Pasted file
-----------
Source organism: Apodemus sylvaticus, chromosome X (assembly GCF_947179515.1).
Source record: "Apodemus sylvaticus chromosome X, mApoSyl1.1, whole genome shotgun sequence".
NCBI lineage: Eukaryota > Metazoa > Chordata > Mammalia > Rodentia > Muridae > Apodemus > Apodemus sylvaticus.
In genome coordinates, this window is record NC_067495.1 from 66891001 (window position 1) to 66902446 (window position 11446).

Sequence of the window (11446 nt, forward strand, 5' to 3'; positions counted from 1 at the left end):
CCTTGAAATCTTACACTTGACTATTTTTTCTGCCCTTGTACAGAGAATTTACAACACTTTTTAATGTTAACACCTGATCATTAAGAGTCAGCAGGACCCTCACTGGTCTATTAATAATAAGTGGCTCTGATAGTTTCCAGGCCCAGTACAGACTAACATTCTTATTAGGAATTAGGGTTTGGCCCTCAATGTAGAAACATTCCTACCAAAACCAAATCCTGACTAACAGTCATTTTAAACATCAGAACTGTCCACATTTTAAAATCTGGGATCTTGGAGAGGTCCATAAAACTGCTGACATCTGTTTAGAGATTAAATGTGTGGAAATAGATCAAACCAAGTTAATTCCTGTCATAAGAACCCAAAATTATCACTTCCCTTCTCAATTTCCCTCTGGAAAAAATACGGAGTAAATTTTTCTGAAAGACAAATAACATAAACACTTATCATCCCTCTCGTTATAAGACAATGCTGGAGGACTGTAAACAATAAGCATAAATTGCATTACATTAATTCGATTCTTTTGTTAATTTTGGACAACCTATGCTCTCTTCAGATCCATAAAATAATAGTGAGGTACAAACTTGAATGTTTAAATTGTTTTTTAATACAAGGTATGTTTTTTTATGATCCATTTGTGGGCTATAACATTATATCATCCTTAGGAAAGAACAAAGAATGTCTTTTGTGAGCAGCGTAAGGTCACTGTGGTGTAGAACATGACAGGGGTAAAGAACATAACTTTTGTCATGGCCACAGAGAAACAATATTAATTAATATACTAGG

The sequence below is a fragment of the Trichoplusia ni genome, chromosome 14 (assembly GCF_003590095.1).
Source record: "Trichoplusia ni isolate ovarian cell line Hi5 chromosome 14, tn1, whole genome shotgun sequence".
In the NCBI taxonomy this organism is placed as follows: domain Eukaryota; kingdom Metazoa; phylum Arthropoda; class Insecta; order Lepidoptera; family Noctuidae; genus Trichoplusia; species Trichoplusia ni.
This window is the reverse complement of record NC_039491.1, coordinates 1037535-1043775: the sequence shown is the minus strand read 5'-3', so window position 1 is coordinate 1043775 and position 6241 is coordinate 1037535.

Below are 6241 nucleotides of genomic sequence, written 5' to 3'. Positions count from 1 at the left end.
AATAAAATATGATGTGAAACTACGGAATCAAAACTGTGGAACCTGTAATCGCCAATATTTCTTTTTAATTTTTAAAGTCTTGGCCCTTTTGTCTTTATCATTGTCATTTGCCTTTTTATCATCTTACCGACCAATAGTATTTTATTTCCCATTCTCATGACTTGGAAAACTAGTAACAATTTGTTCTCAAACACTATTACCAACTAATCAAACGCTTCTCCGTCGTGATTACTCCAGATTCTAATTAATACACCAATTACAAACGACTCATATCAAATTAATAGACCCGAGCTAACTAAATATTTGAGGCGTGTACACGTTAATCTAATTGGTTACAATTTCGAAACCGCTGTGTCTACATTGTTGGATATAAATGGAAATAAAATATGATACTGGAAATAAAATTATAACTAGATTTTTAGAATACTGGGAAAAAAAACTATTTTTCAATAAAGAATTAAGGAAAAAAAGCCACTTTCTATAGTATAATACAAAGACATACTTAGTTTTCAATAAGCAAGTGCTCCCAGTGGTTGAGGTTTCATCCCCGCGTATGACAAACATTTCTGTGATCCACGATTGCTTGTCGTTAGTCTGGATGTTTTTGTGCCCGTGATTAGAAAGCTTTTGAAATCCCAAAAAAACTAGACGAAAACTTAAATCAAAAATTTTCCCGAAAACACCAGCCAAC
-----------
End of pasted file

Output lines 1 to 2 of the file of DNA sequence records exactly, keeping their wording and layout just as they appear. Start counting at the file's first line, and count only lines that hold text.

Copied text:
Source organism: Apodemus sylvaticus, chromosome X (assembly GCF_947179515.1).
Source record: "Apodemus sylvaticus chromosome X, mApoSyl1.1, whole genome shotgun sequence".